Carpool friendships can outlast the driving

November 29, 1998|By Susan Reimer

WHEN IT COMES to carpools, it is not just the children who are trapped in a moving vehicle. The parents, too, are stuck. Stuck in relationships born of geography and convenience, not necessarily kismet.

It is a rare group of women (and it's almost always women, the relationship-builders, who arrange carpools) who can salvage friendship from the chaos of getting someone else's kids from one place to another on time and with the necessary school supplies or sporting goods intact.

Not so for Ann Woodward and her carpool mates, Jonna Lazarus, Lisa McKeachie, and Susan DiCamillo. They lived near each other in Poplar Hill, and for eight years they carted some combination of their seven sons to St. Paul's School. There was a daughter in there somewhere, too.

But nothing lasts forever. Three years ago the McKeachies moved to Charleston, S.C., and the DiCamillos to Boston at almost the same time. It was a sudden, shocking carpool bust-up.

The kids got over it. No scars on their young hearts. But the women missed one another.

"I remember Lisa saying, when her kids started nursery school, that she wanted to drive her kids herself - every day. That lasted about two weeks, and then she joined the carpool," says Ann Woodward.

Her son, Andrew, a junior, was the only one left at St. Paul's after the Lazarus boy went off to boarding school. There is no pool of kids to drive anymore.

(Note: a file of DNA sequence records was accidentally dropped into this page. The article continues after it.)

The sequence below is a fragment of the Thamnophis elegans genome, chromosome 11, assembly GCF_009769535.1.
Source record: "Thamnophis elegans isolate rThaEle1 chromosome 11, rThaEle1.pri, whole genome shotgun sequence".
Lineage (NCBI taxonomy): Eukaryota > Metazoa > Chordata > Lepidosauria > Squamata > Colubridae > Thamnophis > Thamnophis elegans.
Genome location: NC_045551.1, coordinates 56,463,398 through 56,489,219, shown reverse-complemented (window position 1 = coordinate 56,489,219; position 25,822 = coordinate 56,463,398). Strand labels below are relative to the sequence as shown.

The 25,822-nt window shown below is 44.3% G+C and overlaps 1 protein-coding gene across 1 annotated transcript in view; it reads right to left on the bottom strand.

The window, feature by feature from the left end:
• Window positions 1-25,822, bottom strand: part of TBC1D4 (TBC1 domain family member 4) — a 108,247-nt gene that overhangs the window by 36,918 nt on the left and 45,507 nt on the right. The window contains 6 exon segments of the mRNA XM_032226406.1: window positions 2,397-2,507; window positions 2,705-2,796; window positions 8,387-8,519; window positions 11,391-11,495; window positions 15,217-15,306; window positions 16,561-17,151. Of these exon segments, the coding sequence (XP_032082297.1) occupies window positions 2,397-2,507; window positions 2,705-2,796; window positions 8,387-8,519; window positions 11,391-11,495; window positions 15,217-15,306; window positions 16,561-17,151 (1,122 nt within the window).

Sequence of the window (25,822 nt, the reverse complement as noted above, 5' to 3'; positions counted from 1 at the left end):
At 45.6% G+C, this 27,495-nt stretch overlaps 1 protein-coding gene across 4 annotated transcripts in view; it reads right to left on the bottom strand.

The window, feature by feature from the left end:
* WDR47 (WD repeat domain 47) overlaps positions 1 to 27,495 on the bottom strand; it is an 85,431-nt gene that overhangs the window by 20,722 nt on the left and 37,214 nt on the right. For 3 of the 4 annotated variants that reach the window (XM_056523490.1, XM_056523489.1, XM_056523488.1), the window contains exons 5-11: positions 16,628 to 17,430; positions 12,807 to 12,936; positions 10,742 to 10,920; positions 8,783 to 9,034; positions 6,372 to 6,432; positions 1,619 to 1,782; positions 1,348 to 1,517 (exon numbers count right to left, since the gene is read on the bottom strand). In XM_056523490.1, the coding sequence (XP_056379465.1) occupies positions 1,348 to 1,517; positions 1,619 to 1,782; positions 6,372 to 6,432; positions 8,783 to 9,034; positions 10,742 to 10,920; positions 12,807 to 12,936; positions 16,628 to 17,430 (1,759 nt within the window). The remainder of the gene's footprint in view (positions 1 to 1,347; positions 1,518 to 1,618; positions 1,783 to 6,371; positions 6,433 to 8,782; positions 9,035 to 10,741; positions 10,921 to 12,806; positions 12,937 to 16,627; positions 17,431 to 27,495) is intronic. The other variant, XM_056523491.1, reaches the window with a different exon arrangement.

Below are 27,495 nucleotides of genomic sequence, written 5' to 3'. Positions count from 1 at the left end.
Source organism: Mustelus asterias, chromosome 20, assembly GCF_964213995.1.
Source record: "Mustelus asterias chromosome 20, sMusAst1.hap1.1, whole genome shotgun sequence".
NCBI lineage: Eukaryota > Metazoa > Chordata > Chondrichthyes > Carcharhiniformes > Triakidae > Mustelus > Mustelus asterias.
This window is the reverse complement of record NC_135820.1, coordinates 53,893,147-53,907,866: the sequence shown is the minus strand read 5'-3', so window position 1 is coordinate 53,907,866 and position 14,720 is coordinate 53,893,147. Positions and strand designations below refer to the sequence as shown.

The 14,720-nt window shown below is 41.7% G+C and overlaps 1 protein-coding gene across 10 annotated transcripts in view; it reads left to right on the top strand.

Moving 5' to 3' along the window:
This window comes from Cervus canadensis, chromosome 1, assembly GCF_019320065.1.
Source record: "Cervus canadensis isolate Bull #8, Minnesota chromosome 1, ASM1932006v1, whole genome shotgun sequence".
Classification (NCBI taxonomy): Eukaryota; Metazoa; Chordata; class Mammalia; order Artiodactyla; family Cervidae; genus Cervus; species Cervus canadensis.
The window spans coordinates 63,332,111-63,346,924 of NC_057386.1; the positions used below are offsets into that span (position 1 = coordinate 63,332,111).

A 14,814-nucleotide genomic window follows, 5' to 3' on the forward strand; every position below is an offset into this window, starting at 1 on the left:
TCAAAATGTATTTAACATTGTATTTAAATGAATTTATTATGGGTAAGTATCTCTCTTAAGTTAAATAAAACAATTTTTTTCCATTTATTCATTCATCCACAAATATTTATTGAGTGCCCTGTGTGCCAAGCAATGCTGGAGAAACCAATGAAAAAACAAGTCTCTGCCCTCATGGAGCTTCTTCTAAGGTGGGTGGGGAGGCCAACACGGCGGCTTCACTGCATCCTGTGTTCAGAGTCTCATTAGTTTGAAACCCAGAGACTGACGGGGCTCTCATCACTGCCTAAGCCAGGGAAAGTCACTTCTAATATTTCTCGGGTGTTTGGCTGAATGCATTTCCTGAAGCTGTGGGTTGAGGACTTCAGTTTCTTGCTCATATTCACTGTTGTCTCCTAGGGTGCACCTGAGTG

"We had a schedule and everyone had one day and there was a swing day," says Ann. "Jonna is a landscape designer, and she drew this beautiful schedule with a little swing on the fifth day and with our names with the right date."

The carpool morphed into potluck dinners - which is a carpool kind of meal - and the women would have dinner at someone's house twice a year and include their husbands. That was harder to schedule than anything they ever did with their kids.

"We'd find a good date in January, when nobody does anything," says Ann. "And then we'd do it again in the summer."

When the McKeachies and the DiCamillos moved, the four women would lose touch with one another for months at a time. No one writes letters these days. Telephoning is rare, too. It seems that all we can count on for contact with our friends is the carpool.

"But the minute we would hear one another's voice, even after months, it would be like old times," said Ann.

The women got to know one another's children so well they would regularly feel the urge to find out how the kids were doing. And the mothers, too, if it came up.

"In carpools, sometimes you get to know the kids, but not the parents. Or you get close to the parents and not the kids," says Ann. "We had both."

The carpooling mothers talked about it for a long time before they did it. But they finally scheduled the ultimate carpool: They met in New York City for a two-day reunion.

They did restaurants and museums and a play and talked until their tongues were tired.

"We picked up right where we had left off. It was just the right amount of time to catch up," says Ann.

Of course, they went in the middle of the week. Getting away for a Saturday is impossible when you are in a sports carpool.

"We had a wonderful time," says Ann wistfully. "We want to do it again.

"None of us ever take trips by ourselves." Hers is the carpooler's lament.

"It was nice to leave everyone else at home."

Pub Date: 11/29/98

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